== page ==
A new study from the Mayo Clinic published August 7 2018 in the Journal of the National Cancer Institute presents some promising new information on the genetics of a particularly aggressive form of breast cancer.
The paper focuses on triple-negative breast cancer, a rare but serious type which makes up 15% of breast cancer in Caucasian cases and 35% in the African-American cases. Dr. Fergus Couch, leader of the study, particularly wanted to look into triple-negative as it has a poor five-year survival rate and a high chance of reoccurrence. So why is it called triple-negative? Estrogen, progesterone, and the human epidermal growth factor receptor-negative (HER-2) gene (the three most common tumor growth indicators) aren’t present in the triple-negative tumors. Treatment and tracking of the cancerous activity becomes very difficult.
To see what women’s risk factors are for this rare cancer, Dr. Couch and his team studied the genes of 11,000 women with triple-negative diagnoses. The findings? Mutations in the BARD1, BRCA1, BRCA2, PALB2, and RAD51D genes showed a slightly increased risk for triple-negative breast cancer, but defects in genes BRIP1 and RAD51C correlated with an even higher lifetime risk.
These findings could carry some surprising side effects. Casual genetic testing with kits such as 23andMe and AncestryDNA are already quite mainstream, but with more advancement in genetic testing for diseases such as cancers, we may see an uptick in genetic testing as a medical standard. Gene therapy is a field in its infancy that will likely take Dr. Couch’s study into its important records. Preventative procedures may rise in number and extremity as well.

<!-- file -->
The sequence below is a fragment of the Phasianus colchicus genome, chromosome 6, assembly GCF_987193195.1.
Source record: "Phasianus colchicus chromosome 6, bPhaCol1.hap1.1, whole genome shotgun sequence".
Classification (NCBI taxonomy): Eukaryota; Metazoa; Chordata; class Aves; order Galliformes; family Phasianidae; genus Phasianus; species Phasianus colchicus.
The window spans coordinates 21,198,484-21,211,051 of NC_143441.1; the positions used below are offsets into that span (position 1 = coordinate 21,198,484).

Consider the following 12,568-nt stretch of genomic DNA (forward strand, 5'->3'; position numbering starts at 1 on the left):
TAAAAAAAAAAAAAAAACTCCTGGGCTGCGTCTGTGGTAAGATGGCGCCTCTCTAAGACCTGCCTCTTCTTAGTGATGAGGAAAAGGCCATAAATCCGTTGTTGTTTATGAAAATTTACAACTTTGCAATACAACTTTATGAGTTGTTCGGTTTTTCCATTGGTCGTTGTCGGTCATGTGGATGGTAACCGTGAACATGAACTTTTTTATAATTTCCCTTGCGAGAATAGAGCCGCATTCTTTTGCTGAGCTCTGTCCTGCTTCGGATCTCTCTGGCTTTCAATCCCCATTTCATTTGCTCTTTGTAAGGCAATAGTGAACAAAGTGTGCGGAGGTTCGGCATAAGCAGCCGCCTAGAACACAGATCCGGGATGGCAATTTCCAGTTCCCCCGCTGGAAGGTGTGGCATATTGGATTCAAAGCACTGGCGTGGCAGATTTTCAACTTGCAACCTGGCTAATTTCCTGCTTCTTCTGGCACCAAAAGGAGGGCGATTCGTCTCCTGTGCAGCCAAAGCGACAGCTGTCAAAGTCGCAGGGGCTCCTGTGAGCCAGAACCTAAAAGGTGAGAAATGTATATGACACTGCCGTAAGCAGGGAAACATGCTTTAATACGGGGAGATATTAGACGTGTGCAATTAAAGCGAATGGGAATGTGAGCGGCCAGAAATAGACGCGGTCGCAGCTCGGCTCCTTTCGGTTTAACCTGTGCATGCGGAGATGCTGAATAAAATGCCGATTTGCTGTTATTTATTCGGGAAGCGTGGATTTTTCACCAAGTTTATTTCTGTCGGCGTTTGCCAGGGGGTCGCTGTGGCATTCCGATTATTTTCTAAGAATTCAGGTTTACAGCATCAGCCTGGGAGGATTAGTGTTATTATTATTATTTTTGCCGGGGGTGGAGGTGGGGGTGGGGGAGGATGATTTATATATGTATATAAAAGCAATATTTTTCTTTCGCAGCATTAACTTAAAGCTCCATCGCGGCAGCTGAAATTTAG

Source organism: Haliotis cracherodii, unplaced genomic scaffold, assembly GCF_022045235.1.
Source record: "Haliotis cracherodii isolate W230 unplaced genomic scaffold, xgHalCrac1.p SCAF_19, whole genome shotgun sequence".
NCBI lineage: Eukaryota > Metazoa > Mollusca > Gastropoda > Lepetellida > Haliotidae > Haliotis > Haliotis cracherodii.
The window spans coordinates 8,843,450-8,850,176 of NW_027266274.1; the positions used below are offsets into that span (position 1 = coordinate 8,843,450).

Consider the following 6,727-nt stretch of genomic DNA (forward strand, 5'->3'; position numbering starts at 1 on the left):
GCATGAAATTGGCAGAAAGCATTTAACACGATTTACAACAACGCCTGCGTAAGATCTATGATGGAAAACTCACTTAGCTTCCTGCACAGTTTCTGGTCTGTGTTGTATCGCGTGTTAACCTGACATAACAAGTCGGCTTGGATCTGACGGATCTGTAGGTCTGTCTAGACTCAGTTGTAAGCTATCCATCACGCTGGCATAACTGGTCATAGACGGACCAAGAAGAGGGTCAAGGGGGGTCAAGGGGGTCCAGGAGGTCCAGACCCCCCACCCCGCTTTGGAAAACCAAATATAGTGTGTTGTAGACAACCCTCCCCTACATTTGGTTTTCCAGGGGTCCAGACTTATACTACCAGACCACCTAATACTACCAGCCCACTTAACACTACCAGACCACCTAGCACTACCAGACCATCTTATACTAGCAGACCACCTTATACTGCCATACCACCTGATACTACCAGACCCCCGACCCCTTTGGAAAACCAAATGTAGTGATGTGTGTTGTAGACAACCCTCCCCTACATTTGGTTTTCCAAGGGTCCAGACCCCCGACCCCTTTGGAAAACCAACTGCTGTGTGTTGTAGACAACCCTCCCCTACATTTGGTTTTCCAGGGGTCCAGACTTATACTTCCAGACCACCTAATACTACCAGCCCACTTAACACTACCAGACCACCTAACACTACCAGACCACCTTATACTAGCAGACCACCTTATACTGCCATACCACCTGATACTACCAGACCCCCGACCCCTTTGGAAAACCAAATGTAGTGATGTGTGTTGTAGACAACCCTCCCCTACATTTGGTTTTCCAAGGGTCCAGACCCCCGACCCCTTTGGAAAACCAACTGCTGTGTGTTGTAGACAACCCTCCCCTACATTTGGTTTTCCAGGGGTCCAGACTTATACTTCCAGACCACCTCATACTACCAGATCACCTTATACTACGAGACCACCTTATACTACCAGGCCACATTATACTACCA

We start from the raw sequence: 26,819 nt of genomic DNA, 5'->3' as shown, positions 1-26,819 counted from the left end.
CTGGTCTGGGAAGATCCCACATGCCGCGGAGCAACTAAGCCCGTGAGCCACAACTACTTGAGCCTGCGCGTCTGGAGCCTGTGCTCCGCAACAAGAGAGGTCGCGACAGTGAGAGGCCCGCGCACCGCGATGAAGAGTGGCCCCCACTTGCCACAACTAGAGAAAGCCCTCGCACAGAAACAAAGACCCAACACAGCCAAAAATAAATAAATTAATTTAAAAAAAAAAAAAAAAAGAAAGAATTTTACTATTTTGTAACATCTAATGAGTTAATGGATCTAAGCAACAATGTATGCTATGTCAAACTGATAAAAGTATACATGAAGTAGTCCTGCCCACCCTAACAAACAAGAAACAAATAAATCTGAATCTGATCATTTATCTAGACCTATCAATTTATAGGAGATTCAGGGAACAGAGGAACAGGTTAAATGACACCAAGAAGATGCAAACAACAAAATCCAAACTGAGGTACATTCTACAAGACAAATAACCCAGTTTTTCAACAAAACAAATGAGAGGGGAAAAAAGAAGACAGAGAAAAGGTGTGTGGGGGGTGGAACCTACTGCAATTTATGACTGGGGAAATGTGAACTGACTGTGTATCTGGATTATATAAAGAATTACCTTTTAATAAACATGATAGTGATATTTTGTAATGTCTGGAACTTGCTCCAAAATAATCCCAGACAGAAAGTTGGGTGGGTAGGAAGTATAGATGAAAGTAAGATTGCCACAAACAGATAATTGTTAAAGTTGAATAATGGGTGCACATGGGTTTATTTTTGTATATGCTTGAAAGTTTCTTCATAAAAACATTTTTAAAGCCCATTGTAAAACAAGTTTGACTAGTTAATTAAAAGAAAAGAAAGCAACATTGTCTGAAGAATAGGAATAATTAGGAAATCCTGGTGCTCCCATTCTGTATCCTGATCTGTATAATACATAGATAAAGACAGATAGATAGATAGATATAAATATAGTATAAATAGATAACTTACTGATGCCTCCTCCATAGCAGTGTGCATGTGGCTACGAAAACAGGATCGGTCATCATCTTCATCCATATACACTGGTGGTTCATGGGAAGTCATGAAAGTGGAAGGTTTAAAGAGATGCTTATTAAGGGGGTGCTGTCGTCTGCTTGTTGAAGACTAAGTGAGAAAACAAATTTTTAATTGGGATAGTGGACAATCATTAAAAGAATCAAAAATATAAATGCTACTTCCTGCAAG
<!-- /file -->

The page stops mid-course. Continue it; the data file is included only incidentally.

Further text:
While there are many reasons breast augmentation procedures occur, a fair number of the 290,467 procedures performed in 2016 were a result of breast cancer. Breast augmentation after a double or partial mastectomy due to tumor removal is not unheard of, but now this same procedure is commonly occurring even without cancer in sight.
With a recent spotlight on early screening and preventative genetic testing, more women are considering preventative measures as large as a double mastectomy even before cancer occurs. This is called a prophylactic mastectomy. Probably the most famous case of this occurring concerns actress and director Angelina Jolie, who discovered she carried the same BRCA1 gene mutation as her mother who had passed away after fighting ovarian cancer. Jolie underwent a prophylactic double mastectomy procedure followed by breast reconstruction, which she publicly addressed in a 2013 personal essay in the New York Times. Since Jolie’s candid statement about her preventative experience, many other women (celebrity and otherwise) have been empowered to share their stories as well.
As an example of society changing its tune on elective surgeries, around 60% of breast cancer survivors today elect to undergo reconstructive breast surgery, compared to around back 20% in 1998. Look out for studies that will surely delve into the effect of genetic testing on body augmentation in the future.